(AP) — Japan’s coronavirus cases have topped 100,000, nine months after the first case was found in mid-January, the health ministry said Friday.
The country confirmed 808 new cases on Thursday, bringing the cumulative COVID-19 cases to 100,334, including 712 people who were on a cruise ship that was docked off a Japanese port earlier this year.
About one-third of the cases come from Tokyo, where 221 cases were confirmed Thursday, bringing a prefectural total to 30,677, with 453 deaths. Nationwide, Japan has more than 1,700 deaths.
Experts say Japan has so far managed to avoid “explosive” infections as in Europe and the U.S. without enforcing lockdowns, most likely thanks to the common use of face masks and disinfectant, as well as other common preventive measures including social distancing.
Japan had a nationwide state of emergency in April and May, and experienced a less serious second wave in August, but has since been seeing a slight uptrend in new cases in northern Japanese prefectures, setting off concerns of a surge in the winter.
Experts have urged extra caution at dining and drinking parties and workplaces. According to health ministry data, nearly half of the new cases were in their 20s and 30s.
Japan’s northernmost prefecture of Hokkaido this week raised an warning level after finding major clusters in urban entertainment districts.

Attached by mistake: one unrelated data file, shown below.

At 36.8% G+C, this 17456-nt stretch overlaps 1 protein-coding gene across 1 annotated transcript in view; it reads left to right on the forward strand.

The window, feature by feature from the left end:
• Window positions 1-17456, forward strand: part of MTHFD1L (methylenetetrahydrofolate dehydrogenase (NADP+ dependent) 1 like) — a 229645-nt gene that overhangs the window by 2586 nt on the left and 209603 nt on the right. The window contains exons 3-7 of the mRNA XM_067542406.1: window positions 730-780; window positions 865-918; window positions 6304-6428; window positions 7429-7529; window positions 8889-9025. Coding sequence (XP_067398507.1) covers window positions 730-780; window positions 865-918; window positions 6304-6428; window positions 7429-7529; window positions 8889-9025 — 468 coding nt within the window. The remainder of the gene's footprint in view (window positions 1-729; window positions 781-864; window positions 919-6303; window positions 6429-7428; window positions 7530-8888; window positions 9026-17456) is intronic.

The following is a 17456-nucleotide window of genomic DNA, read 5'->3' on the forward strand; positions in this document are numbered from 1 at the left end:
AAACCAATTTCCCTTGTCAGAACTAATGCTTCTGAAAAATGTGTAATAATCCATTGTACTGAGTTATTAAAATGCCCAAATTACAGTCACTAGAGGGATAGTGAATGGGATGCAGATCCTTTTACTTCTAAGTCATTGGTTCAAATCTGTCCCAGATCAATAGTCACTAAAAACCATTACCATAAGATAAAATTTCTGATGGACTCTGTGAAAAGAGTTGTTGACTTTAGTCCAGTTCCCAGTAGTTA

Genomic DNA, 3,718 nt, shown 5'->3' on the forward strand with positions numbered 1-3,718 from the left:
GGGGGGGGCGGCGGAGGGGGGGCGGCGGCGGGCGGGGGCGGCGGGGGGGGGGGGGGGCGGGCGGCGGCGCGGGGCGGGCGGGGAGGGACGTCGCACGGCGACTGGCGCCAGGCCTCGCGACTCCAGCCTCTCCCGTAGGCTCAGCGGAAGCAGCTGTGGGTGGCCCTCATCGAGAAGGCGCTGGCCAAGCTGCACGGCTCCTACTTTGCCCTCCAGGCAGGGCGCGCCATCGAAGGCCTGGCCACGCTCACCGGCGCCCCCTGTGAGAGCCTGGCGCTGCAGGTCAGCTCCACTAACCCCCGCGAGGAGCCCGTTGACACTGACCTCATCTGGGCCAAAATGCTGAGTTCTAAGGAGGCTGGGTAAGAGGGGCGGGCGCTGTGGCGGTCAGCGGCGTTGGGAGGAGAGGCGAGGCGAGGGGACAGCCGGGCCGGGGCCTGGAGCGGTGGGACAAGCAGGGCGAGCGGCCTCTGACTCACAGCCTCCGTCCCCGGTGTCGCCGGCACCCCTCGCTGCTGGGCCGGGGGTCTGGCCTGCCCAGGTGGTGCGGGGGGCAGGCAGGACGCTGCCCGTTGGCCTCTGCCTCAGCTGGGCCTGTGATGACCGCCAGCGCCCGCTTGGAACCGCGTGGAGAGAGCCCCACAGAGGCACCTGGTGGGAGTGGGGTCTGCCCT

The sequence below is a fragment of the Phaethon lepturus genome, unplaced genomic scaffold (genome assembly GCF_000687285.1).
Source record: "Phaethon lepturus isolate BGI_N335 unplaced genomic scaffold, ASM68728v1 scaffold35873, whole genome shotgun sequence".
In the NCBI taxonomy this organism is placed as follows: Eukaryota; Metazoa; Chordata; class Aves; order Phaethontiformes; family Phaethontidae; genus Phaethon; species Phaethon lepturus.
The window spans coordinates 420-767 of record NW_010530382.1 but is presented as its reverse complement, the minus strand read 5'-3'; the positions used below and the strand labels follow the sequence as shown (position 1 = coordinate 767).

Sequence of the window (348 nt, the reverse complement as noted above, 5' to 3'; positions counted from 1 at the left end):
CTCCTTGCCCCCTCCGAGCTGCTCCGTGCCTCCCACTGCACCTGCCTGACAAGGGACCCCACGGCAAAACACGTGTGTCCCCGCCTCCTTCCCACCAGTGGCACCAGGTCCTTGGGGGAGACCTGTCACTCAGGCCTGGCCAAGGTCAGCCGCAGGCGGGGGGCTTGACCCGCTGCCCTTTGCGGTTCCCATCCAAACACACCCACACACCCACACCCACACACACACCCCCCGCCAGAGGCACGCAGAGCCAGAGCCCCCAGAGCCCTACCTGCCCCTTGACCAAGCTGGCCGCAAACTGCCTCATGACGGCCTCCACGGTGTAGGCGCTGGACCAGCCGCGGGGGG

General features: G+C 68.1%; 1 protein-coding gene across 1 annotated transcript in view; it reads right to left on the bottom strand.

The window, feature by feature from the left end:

Experts on Thursday also urged caution in Tokyo where daily count has fluctuated between 100s and 200s.
In other developments in the Asia-Pacific region:
— India reported 48,648 new coronavirus cases, continuing a monthlong slowing trend in infections even as the country adds to its 8 million cases. The Health Ministry also reported 563 more fatalities in the past 24 hours, raising the death toll to 121,090 on Friday. Even as cases are dropping nationwide, New Delhi is facing what could be a third wave of infections. The capital is India’s worst-hit city and is among the few regions in the country seeing further new infections, clocking more than 5,000 daily the last three days. The surge comes while seasonal pollution levels are soaring in the capital, worsening respiratory illnesses.